“Your fans love your games and eagerly await your next release,” writes Jason Rohrer, creator of The Castle Doctrine. “They want to get your game as soon as it comes out, at full price. But they are foolish to do that, because a sale is right around the corner.
“Even in economic terms, the extra utility of playing the game early, at release, is not big enough to offset the extra cost for most people . It makes more sense to wait, unless they love you and your work so much that they're willing to throw economic reason out the window. It's nice to have fans that love your work that much. And these are the fans that you kick in the teeth when you put your game on sale.”
Rohrer’s been looking into sales data as he approaches the Steam release of his current game, The Castle Doctrine. From 29 January you’ll be able to buy his home invasion multiplayer game through Valve’s store but at full price. Throughout its beta the game has been 50% off. Rohrer says that he’s “been inspired by the way Minecraft pricing worked.” The closer Minecraft got to release the higher the game’s price became. It’s a model we're seeing a lot of Steam Early Access games adopting.
Rohrer’s no stranger to a Steam sale, mind: back when he released Inside a Star-filled Sky Rohrer “made 25% of my lifetime Steam revenue during my launch week, but I made an additional 10% during my first sale, which happened only a few weeks after my launch. After that initial taste of extra, no-effort money, I participated in sale after sale. I was hooked. In the long tail, my daily revenue dwindled down to almost nothing, except during the sales, when there would be another big spike. I mean, making $3K over a few days, and a full year after launch? Hard to resist.”
It’s not just Rohrer who’s hooked on sales. “In 2009, Steam had its first big sale,” he explains. “I'm guessing that they were blown away by how much money they made, because they followed that sale with three more sales the next year. These days, they have 5 gigantic sales each year, which means that a sale is pretty much always just around the corner. And even better, in between the sales, there are publisher sales and weekend sales and deals-of-the-day and so on. Something is always on sale.”
The problem, Rohrer claims, with “a culture of rampant sales” is that it “is a culture of waiting. ‘I'll buy it later, during a sale.’ Launch weeks become weak, and developers grow to depend on sales for financial survival. Even in my example from above, 25% is a pretty sad launch week. In my case, that represented something like $23K. I made more selling the game through my own website. Pathetic. Of course, sale after sale, later on, pumped my revenue up to way more than what I made on my website.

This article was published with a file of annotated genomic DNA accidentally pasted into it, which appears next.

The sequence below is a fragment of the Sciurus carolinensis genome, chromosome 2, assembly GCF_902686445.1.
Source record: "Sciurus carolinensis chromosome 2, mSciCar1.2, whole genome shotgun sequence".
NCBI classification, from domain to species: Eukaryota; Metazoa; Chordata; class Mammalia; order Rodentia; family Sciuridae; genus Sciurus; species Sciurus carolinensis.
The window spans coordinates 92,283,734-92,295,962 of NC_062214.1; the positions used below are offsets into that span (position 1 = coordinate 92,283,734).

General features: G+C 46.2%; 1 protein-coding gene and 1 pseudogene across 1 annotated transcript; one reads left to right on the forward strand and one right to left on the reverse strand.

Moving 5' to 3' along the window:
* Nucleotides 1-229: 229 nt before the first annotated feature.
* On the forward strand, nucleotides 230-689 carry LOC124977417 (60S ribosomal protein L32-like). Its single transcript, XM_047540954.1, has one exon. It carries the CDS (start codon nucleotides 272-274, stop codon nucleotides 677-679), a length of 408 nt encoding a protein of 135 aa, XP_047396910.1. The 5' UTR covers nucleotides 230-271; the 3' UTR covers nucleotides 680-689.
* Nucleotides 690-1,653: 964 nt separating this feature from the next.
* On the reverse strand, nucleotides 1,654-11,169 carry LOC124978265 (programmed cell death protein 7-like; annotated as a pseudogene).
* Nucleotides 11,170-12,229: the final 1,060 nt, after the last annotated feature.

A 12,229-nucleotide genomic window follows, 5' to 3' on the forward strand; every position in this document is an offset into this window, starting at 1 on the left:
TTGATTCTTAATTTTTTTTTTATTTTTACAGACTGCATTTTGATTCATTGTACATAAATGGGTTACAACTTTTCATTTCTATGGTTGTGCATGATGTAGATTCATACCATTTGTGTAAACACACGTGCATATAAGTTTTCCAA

“This waiting game is likely decimating your player base and critical mass at launch by spreading new players out over time. And your fans, who are silly enough to buy the game at launch and waste money, get to participate in a weaker, smaller player community.”
There are a number of reasons that Rohrer’s opting for the Minecraft model for The Castle Doctrine. “For the fans, this is a great thing, because their die hard fanhood is rewarded with a lower price, almost like a secret deal for those who new about the game before anyone else,” he says. “When the price goes up later, they feel smart. Most importantly, they don't feel torn between supporting their favorite developer at launch and saving money. They can do both.
“For people who find out about the game a later, after the price has gone up a bit, they may regret not buying the game before the increase (a lesson learned for next time), but they can still feel smart buying the game now, before it goes up again.
“For the people who buy the game the latest, after the final, permanent price has been reached, they had the chance to wait to hear more about the game before buying. They had less to lose at that point, because the game has been vetted and the community established.”
The result of all this discussion is that The Castle Doctrine will be 50% off until 28 January. For one week following its launch it will be 25% off and then, for the rest of time, it will be full price at $16.